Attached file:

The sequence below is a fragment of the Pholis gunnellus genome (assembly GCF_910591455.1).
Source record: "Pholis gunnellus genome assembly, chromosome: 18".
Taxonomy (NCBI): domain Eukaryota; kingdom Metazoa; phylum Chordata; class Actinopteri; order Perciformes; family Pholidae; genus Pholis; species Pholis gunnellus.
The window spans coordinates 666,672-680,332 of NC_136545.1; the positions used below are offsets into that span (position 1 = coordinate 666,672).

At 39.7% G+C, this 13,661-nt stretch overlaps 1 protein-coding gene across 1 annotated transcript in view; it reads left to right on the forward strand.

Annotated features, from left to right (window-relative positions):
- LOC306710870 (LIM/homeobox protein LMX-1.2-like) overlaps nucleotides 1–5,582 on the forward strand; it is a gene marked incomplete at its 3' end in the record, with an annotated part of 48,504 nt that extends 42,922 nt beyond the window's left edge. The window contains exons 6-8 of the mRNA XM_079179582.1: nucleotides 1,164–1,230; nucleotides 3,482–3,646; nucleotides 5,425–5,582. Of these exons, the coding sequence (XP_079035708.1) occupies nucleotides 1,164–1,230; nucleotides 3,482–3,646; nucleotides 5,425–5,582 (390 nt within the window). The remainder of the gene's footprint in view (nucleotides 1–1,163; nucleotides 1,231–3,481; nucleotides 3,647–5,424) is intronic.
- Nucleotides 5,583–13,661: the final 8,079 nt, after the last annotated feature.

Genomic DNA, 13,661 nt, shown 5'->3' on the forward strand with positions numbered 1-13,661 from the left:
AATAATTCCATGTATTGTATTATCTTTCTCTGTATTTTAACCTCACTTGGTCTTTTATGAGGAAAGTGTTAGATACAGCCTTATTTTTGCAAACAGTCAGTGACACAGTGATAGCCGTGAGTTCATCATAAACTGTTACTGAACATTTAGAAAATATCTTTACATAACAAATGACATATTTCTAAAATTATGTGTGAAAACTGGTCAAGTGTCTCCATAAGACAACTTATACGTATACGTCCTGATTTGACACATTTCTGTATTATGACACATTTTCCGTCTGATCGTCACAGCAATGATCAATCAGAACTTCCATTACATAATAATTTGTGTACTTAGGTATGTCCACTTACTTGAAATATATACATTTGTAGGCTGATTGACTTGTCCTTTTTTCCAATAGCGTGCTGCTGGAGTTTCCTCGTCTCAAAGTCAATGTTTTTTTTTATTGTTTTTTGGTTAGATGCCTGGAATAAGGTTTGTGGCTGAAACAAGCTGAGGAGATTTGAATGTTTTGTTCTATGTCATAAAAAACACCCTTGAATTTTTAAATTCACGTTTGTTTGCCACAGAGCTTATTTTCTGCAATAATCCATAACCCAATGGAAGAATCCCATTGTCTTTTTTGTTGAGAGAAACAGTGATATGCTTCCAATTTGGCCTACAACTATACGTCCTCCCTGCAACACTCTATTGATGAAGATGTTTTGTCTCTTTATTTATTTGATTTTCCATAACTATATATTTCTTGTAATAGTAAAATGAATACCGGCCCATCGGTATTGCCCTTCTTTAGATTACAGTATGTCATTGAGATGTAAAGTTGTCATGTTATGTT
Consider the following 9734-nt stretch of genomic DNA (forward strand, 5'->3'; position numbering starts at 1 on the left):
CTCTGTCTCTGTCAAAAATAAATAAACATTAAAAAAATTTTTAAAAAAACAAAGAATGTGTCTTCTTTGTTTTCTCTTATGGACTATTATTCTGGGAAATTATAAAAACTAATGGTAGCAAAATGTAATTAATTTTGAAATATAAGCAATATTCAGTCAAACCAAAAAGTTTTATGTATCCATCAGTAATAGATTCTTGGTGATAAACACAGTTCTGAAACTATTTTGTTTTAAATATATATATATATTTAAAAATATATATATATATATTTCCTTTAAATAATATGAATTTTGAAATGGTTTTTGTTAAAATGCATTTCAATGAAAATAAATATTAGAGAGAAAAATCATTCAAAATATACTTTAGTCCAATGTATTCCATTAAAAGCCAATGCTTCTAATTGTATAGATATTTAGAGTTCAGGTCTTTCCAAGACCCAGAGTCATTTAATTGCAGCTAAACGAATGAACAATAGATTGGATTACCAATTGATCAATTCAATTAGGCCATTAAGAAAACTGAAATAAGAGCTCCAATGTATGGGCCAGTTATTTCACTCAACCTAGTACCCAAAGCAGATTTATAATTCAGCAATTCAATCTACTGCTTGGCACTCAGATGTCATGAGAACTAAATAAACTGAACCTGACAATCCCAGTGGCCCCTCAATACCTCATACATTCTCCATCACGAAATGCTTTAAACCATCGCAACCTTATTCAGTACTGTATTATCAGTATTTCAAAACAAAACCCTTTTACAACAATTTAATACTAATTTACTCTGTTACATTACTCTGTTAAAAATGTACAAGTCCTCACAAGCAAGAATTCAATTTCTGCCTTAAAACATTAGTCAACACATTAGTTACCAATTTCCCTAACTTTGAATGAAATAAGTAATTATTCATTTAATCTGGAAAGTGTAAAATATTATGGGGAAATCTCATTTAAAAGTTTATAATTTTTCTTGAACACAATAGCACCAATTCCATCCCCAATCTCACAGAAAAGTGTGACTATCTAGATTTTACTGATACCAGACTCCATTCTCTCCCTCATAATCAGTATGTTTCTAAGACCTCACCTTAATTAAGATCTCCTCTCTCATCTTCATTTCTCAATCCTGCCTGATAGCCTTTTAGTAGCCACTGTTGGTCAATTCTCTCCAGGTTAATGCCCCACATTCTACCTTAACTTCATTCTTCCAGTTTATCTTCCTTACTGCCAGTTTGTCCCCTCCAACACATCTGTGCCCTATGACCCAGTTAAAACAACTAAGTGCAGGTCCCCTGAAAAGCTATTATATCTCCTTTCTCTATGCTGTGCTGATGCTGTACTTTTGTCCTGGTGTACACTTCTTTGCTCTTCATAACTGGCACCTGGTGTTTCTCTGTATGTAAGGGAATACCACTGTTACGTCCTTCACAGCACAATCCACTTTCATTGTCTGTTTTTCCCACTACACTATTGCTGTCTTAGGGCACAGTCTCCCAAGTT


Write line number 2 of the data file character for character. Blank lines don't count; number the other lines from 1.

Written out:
Source record: "Pholis gunnellus genome assembly, chromosome: 18".